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GSBS Student Builds Expertise on Key Tumor-Suppressing Protein

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Jer-Yen Yang's publications include a lead-authorship in Nature Cell Biology

Jer-Yen Yang graduated Saturday from The University of Texas Graduate School of Biomedical Sciences at Houston (GSBS), departing with hard-earned expertise about a crucial cancer-suppressing protein, an impressive publication record and a blueprint for success as a scientist. And his doctorate, of course.

"I've learned a lot here from Dr. Hung about how to do science, how to stay focused and to not waste time," Yang says. "I want to cure cancer patients. This is my goal, and I'm trying to achieve it step by step."

hung-yang profile.jpg"Dr. Hung" is Mien-Chie Hung, Ph.D., professor and chair of M. D. Anderson's Department of Molecular and Cellular Oncology, and one of the world's leading experts on the molecular disruptions that fuel cancer.  Hung also is a multi-year winner of the graduate school's annual teaching award.  The GSBS is a joint graduate program of M. D. Anderson and The University of Texas Health Science Center at Houston. 

Hung hired Yang as a staff research scientist and quickly noted one of the many things that he has come to admire about the young researcher. "This guy is highly committed," Hung says. "He didn't view it as just an 8-to-5 job."  In 2004, Yang's work earned him co-authorship on a paper published in the journal Cell. Hung's group demonstrated that the oncoprotein IKKbeta promotes cancer growth by inhibiting the tumor-suppressing transcription factor FOXO3a.

The scientists suspected other proteins might block FOXO3a from its regulatory role in the cell nucleus. Yang, by now a GSBS student, set up a project to examine that proposition. In early 2008, Yang was first author of a paper in Nature Cell Biology showing how two known cancer-causing proteins gang up to destroy FOXO3a.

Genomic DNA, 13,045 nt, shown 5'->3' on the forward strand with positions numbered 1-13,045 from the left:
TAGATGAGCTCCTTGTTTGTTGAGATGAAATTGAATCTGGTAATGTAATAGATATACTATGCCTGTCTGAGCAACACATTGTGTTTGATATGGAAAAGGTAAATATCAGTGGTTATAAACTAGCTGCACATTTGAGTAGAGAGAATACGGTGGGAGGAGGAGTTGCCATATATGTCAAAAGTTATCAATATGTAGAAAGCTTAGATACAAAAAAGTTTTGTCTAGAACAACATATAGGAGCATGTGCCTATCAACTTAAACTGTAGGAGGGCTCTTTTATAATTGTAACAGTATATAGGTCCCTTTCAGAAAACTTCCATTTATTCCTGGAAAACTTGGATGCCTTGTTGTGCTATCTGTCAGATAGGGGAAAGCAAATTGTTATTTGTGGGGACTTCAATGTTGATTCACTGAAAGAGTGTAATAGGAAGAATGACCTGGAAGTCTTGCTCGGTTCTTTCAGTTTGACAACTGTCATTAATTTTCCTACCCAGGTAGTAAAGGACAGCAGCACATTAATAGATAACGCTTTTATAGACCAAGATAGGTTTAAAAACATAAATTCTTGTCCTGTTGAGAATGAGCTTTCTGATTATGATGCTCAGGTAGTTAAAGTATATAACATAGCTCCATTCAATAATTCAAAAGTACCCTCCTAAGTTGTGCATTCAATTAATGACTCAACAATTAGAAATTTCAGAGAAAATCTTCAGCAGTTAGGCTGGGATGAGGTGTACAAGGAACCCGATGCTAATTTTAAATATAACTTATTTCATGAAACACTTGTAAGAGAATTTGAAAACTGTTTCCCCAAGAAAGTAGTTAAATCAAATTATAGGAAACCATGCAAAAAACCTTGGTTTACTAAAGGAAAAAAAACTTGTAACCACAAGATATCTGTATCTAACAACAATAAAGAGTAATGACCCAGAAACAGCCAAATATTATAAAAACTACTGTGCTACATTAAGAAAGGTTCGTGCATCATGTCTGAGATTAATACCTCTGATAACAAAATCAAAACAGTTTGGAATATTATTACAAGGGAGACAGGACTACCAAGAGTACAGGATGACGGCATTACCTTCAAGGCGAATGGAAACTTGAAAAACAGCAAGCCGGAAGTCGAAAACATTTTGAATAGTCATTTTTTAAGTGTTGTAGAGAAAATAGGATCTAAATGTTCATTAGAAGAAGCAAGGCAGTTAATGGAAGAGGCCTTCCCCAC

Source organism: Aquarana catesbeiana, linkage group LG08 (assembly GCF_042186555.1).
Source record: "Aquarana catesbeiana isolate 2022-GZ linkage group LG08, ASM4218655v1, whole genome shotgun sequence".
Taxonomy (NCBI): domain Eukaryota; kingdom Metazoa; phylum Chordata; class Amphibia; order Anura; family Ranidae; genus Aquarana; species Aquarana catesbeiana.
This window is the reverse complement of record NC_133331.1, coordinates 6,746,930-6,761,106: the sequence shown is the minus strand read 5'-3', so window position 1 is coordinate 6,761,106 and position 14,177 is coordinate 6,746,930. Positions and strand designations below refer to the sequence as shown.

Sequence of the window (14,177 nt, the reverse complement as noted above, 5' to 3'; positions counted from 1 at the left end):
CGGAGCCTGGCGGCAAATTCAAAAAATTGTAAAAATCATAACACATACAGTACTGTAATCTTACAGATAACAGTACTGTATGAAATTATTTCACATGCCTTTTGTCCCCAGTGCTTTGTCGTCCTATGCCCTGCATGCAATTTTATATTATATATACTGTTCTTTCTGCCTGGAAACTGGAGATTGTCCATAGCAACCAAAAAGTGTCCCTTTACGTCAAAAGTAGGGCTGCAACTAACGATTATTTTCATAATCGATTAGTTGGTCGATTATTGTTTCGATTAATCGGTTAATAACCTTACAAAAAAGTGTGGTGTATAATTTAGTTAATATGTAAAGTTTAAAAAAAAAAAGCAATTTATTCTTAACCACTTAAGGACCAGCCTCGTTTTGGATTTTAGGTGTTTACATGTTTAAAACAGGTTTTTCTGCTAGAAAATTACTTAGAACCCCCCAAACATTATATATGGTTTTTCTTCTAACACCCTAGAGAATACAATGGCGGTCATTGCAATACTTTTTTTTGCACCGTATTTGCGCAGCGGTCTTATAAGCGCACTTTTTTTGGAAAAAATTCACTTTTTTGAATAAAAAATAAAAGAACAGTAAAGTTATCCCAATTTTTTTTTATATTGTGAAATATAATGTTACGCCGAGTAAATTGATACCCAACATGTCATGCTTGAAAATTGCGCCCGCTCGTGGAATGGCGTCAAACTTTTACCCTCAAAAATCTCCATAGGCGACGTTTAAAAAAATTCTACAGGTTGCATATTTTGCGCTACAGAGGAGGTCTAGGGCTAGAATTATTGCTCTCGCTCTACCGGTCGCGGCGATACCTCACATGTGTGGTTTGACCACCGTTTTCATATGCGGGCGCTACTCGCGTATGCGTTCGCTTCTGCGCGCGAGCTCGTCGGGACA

First, the protein kinase ERK attaches phosphate groups to FOXO3a, which forces the tumor-suppressor out of the cell nucleus. Out in the cytoplasm, the phosphorylated FOXO3a is marked for death by the oncoprotein MDM2. By attaching a string of targeting proteins called ubiquitins, MDM2 subjects FOXO3a to destruction by the ubiquitin-proteasome degradation pathway.

"So this important tumor-suppressor is targeted by three oncoproteins. If we can knock out those three, we can fully restore FOXO3a to inhibit tumor growth," Yang says.

In Hung's lab, Yang is the FOXO man. "He probably knows the literature better than I," Hung says. The two co-authored a review of the tumor suppressor that was published in February 2009 by Clinical Cancer Research.

Yang moved to the United States from Taiwan, where he earned a master's degree from the prestigious Academica Sinica. Hung efficiently sums up his student's strong points: "He works hard. He's smart, reads a lot, thinks and comes up with an idea. Then he sits down and gets it done. When you teach him something, he listens, digests and he improves."

Yang says lessons learned go well beyond the lab. Hung is great at sharing information, he says, whether it's the latest from a scientific meeting or important internal updates about M. D. Anderson that keep his team in the loop. Yang has had opportunities to explore grant applications and the review process, getting a feel for the lifeblood of scientific funding, and to hone both his presentation and writing skills.  

Hung taps an extensive collaborative network to help his researchers. "If you need a reagent or tumor samples, he'll know someone who can help and we can get it, sometimes within days," Yang says.

Such collaborations lead to a critically important lesson: Share. "Teamwork is so important," Yang says, "you can't do anything by yourself. Opening your mind to share information with others helps you gain their respect, and it helps everyone do better research." Yang's sharing earned him 11 co-authorships, along with the six papers on which he was lead author.

"Learning how to be part of a team is a critical factor in becoming a scientist and a leader," Hung says. "I expect Jer-Yen to do even better as a postdoctoral fellow, and to make significant contributions to science in the future."

If Yang has one bit of advice for new students, it's to focus. "Some students are smart, they work hard, but they try to do too many things," Yang says. "Initiate one project at a time and you'll be successful."

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